Arrow-right Camera

Color Scheme

Subscribe now


Health district delivers much-needed PPE to Spokane County long-term care facilities

Bags of masks, gloves, gowns and other protective equipment sat outside the health district Wednesday to be distributed to 175 adult family homes in  Spokane County this week. (Arielle Dreher / The Spokesman-Review)

Adult family homes throughout Spokane County, where six or fewer adults who need assistance completing daily activities live in a residential home and are visited by caregivers, will receive much-needed personal protective equipment from county health officials this week.

There are 175 adult family homes countywide that will each receive 50 masks, gloves, gowns, goggles and hand sanitizer for caregivers this week.

Paper grocery bags filled with those supplies were lined up outside the regional health district Wednesday ready for pickup.

Dorothy MacEachern, an infection preventionist with the state Department of Health, is working with Spokane health officials to coordinate a response to COVID-19 in local long-term care facilities, including adult family homes.

MacEachern said she had particular concerns about adult family homes, where it is difficult for residents to do social distancing, since they are living close together with caregivers coming in daily to prepare meals and take care of residents.

“Many of them have no PPE,” she said. “That was not something they commonly had on hand. They aren’t really medical facilities.”

PPE is vital for preventing the spread of COVID-19 in long-term care and group settings.

Some caregivers work in more than one long-term care setting, and MacEachern said the Department of Health is asking employers to have staff members who do so notify their employer. That will help employers understand staff members’ exposure if an outbreak occurs in a facility, MacEachern said.

While staff members are screened when coming to work, MacEachern said health officials are recommending masks be used at all long-term care facilities, in part due to the possibility for asymptomatic spread.

Spokane County has had only one outbreak in a long-term care facility, at the Spokane Veterans Home, but there are more than 350 long-term care facilities countywide, and MacEachern is working with health officials and facilities to ensure they are prepared and diligent to prevent future outbreaks.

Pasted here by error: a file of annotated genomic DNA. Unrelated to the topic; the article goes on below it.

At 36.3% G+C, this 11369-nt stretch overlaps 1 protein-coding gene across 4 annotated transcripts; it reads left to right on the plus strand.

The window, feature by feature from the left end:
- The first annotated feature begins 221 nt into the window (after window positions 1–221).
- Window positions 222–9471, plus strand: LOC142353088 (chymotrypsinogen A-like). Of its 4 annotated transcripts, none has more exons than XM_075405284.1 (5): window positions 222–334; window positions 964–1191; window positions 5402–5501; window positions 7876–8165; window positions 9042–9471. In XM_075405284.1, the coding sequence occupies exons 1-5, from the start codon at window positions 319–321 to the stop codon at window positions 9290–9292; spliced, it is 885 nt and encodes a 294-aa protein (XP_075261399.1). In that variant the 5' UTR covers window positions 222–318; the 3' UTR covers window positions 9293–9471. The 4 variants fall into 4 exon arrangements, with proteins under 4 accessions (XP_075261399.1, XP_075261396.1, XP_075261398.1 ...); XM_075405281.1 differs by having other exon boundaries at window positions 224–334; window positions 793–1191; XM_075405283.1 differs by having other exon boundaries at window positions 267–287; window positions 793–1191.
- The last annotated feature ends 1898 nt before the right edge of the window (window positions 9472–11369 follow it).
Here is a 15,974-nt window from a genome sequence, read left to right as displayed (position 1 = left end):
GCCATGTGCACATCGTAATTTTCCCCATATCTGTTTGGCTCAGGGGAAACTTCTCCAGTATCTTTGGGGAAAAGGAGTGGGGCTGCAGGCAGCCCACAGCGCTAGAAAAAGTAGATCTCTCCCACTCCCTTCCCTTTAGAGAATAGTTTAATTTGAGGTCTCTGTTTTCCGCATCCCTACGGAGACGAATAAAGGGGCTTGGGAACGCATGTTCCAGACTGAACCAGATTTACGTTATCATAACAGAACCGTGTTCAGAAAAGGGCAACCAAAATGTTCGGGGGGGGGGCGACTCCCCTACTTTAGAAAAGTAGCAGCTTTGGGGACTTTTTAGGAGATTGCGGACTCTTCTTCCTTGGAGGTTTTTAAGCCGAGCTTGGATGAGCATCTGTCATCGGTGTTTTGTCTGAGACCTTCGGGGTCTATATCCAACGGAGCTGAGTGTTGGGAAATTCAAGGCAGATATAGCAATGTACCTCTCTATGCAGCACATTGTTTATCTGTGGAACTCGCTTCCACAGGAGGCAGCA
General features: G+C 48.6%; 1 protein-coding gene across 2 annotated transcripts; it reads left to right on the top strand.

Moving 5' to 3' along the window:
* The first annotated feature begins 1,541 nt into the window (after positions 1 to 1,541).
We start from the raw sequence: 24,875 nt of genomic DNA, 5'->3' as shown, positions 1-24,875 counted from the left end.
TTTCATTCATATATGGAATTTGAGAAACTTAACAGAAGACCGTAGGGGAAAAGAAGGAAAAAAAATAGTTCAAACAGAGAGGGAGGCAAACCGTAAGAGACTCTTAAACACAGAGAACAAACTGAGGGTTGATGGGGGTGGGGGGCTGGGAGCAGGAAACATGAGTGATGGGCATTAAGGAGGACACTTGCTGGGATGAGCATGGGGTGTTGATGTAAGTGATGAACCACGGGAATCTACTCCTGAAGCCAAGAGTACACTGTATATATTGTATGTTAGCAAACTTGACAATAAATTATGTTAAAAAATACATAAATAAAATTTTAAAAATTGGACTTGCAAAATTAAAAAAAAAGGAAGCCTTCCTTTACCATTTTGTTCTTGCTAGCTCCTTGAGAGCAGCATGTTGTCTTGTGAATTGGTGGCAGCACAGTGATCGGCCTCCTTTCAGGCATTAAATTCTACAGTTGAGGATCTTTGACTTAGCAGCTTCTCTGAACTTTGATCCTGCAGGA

She works with epidemiologists at County, and when a confirmed case is associated with a facility or adult family home, she makes the call.

MacEachern has a unique tool at her fingertips: the “drop teams” that MultiCare formed at the start of April to help long-term care facilities evaluate, triage and test residents and staff members in the event that COVID-19 has entered a facility.

The teams consist of physicians and an infection-prevention specialist who can help identify who should be tested and help facilitate a response to COVID-19 quickly. MacEachern can call the drop team when a facility wants help.

Dr. Ben Kartchner, with MultiCare, said the drop teams are a part of the collaboration between public health, Kaiser Permanente and Providence partners to ensure all local facilities have access to medical services if they need them.

“We’ve been in collaboration with all these facilities to provide blanket coverage of medical services to skilled nursing facilities and assisted living facilities in the area in the event that there’s an issue,” Kartchner said.

So far, MultiCare’s drop teams have been in five facilities, including the Spokane Veterans Home. They have tested 250 residents and staff members at all five facilities. MultiCare physicians said they envision continuing their work into the summer, potentially rotating other providers through.

“It’s very original and unique. I have not heard of anywhere else with a system like this being able to provide this blanket coverage,” Kartchner said at a news conference Wednesday.

Spokane County only added four new cases of COVID-19 on Tuesday, and one death. The county now has 355 confirmed cases of COVID-19, with 21 deaths.

Ten people are hospitalized with the disease, and the health district estimates about 62% of residents have recovered from the virus.

Spokane County Health Officer Dr. Bob Lutz said he feels good about the county’s numbers but expects to see an increase in cases when the county begins to reopen.

“We will see increased cases with opening, and that’s why opening the door is a very slow process,” he said.

The county’s drive-thru testing site at the fairgrounds will close on Friday, but not permanently. National Guard staff take over operations at the testing site, which resumes operations on Monday.

Arielle Dreher's reporting for The Spokesman-Review is primarily funded by the Smith-Barbieri Progressive Fund, with additional support from Report for America and members of the Spokane community. These stories can be republished by other organizations for free under a Creative Commons license. For more information on this, please contact our newspaper’s managing editor.